Chilean wine is some for the best value wine you can find. It’s still one of the few countries still making top-notch wine for under $10, and some of the greatest deals happen between 10 and 15 dollars. Here are some of my top finds at this year’s show:
Best Value Wines: Chile is one of those country’s that really doesn’t have to worry about their weather, cause it’s pretty must the same every year, therefore they do not have to rank their vintages like we do here in Canada (or in France for that matter). This means that their consistency year-to-year is pretty much the same, but my palate still has to like it and I still pay close attention to the year on the bottle. Tarapaca has been one of those wineries that sits just below my radar, some of their wines are great, some are ust shy of excellent, while others are take it or leave it. That said, the two best value wines at the show were both from Vina Tarapaca, their 2005 Merlot: smooth, easy drinking, delicious yet still ageable, while their 2004 Cabernet Sauvignon is lovely and smooth with great red fruit and chocolate notes … both wines are a steal at $9.45 and $9.50 respectively. Having tried both the ’04 and ’05 of both wines (4 wines in total) those are my recommendations … so pay attention to the vintage date.
Other wines of note: I’ll start with the runner up for the best value wine, Cono Sur 2006 Pinot Noir is light and lively with a sweetness on the palate that is quite enjoyable ($10.95 – available now at the LCBO).
Best Packaging of the Day goes to Vina Camina Real Los Portones de San Francisco 2005 Merlot – it’s gonna be general list at the LCBO soon and retail for about $10.05 … you’ll recognize it by the burlap sack it’s wrapped in.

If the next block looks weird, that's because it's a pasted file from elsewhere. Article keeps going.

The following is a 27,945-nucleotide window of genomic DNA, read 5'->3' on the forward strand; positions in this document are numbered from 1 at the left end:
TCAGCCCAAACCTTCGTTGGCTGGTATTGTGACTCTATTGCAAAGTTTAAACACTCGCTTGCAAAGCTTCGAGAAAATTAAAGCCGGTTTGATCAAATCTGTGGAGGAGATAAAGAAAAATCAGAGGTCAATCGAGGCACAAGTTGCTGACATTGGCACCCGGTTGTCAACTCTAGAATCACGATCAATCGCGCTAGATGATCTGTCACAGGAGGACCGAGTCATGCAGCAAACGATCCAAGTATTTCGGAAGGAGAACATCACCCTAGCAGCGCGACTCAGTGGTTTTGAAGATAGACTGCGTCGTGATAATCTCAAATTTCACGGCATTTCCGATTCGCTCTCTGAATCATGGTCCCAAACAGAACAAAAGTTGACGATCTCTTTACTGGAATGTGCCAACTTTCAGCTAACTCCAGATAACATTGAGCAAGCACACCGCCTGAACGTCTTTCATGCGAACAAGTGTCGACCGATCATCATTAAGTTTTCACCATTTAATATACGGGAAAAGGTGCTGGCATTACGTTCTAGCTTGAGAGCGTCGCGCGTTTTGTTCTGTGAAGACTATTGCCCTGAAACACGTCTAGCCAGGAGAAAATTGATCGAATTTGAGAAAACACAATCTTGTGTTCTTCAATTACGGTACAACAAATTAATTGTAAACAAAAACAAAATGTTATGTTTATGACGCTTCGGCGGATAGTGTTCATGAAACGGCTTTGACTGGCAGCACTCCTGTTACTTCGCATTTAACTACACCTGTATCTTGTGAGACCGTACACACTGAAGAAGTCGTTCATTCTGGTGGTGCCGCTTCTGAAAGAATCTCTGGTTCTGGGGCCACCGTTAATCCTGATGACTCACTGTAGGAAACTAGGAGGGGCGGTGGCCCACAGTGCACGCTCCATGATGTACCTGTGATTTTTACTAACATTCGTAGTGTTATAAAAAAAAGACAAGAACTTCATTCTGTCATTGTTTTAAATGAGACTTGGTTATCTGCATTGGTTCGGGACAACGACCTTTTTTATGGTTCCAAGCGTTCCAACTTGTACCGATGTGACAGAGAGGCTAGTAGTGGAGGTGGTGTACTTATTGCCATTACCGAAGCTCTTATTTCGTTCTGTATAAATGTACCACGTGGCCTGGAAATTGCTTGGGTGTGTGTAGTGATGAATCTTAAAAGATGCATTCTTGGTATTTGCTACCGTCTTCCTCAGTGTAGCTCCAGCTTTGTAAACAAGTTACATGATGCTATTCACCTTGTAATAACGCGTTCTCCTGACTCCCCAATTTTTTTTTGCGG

Vina Cousino Macul who consistently make great low end ($11 – $14 bottle) has a Cabernet Sauvignon-Merlot blend called Finis Terrae 2003 coming to Vintages at $24.70, which is worth the price.
Dropping down the price ladder: Vina La Rosa’s La Capitane Merlot has great chocolate notes and is available for $15.95 at Vintages now.
Vina Morande’s Vitisterra Merlot 2004 was the best Merlot of the day … a reasonable $17.95 and it should also be seeing LCBO shelves soon.
Carmenere has become Chile’s signature grape, so every winery makes at least one, but for my money some of the best wines are blends, which include this grape in the mix. From the northern part of Chile in the Lamari Valley, there’s Vina Tabali 2004 Espeical Red Reserva. A blend of Cabernet Sauvignon (50%), Shiraz (35%), Carmenere (9%) and Merlot (6%) great mouth-feel and taste, fabulous nose and it’s $21.95 price tag will seem like a steal once you lay it down for a few years and it matures. Finally, Vina Veramonte’s 2004 Primus ($20.00 - Carmenere/Merlot/Cabernet Sauvignon) is quite impressive tasting, with some tannin that scream “lay me down”. This should see Vintage’s shelves around April or May. Alright, how about one last blend recommendation, with no Carmenere added: Via Wines, coming March 2007, have a 2003 Cabernet Sauvignon Syrah blend that’s a perfect every day quaffer and at $12.95 you can make it you every day wine.
Chile continues to impress with good quality and reasonable prices; although with quality and recognition comes the inevitable price increase. But to raise prices from under $10 to $15 isn’t that huge a jump – I just hope it remains gradual. Chile remains one of the biggest competitors to our homegrown wines. I have heard on many occasions people ask “Why would I buy an Ontario Merlot for $20 when I can pick up a Chilean one for $12”, and I, instead of getting into some kind of socio-economic discussion, answer simply “personal taste”. What Yours?
If your interest in the wines and regions of Chile goes beyond tastings in your own backyard, check out this little trip being planned by fellow wine writer Edward Finstein: http://www.winedoctor.ca/, click on the Special Events section.